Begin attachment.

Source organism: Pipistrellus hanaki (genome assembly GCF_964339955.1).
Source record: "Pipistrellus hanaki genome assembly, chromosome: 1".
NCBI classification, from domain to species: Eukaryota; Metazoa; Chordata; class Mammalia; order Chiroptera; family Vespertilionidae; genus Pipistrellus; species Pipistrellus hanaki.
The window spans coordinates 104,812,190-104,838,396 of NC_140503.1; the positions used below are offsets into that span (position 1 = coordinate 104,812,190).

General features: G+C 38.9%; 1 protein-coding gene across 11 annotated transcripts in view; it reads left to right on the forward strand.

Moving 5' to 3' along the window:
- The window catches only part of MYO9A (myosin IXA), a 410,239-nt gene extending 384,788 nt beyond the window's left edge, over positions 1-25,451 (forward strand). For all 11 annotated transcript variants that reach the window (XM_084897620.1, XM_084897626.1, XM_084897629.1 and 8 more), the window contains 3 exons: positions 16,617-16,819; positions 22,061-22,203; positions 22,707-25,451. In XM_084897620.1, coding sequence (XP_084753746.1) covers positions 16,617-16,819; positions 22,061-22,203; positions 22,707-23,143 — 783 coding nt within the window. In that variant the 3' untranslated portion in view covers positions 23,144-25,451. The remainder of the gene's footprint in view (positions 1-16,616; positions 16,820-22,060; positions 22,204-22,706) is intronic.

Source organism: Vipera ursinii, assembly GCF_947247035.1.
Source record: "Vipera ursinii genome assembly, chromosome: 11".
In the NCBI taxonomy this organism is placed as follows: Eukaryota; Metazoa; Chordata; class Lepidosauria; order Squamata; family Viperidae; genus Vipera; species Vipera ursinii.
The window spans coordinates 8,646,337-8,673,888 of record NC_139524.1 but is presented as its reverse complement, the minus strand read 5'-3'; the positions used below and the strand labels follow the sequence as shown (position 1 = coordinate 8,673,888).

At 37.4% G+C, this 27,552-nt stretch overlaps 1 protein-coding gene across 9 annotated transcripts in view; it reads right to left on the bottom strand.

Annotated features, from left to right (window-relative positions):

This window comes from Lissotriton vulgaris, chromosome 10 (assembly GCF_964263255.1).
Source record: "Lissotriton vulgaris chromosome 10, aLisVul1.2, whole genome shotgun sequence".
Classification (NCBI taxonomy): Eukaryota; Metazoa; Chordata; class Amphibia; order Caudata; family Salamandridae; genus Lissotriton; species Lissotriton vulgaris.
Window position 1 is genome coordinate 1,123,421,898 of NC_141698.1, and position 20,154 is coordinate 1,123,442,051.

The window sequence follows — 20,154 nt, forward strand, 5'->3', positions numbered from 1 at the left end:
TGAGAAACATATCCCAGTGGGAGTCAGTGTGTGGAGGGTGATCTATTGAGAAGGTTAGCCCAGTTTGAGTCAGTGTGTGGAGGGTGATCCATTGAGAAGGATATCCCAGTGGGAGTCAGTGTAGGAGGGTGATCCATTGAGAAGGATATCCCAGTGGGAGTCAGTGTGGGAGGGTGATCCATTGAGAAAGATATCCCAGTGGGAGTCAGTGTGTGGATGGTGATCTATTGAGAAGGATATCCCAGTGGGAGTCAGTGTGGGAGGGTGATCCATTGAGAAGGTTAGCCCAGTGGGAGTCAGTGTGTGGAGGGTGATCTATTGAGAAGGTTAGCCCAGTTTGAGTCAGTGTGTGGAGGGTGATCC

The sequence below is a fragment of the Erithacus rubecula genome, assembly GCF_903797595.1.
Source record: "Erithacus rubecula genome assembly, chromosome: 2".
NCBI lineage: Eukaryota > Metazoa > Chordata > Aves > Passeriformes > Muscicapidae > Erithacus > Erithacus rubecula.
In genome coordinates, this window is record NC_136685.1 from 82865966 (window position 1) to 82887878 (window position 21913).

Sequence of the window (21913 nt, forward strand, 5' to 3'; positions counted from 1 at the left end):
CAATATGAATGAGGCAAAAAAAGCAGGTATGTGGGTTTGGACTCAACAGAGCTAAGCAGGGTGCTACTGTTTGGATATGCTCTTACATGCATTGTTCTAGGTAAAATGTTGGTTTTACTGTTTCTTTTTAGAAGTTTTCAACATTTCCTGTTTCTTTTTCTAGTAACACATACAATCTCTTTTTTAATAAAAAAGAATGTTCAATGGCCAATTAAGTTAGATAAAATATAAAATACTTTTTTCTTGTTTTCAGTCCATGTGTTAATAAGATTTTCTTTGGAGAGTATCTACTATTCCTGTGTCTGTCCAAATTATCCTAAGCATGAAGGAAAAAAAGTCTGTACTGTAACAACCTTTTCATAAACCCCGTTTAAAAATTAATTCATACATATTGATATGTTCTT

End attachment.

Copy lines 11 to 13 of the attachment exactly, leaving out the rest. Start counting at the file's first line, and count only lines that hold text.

The window spans coordinates 8,646,337-8,673,888 of record NC_139524.1 but is presented as its reverse complement, the minus strand read 5'-3'; the positions used below and the strand labels follow the sequence as shown (position 1 = coordinate 8,673,888).

At 37.4% G+C, this 27,552-nt stretch overlaps 1 protein-coding gene across 9 annotated transcripts in view; it reads right to left on the bottom strand.

Annotated features, from left to right (window-relative positions):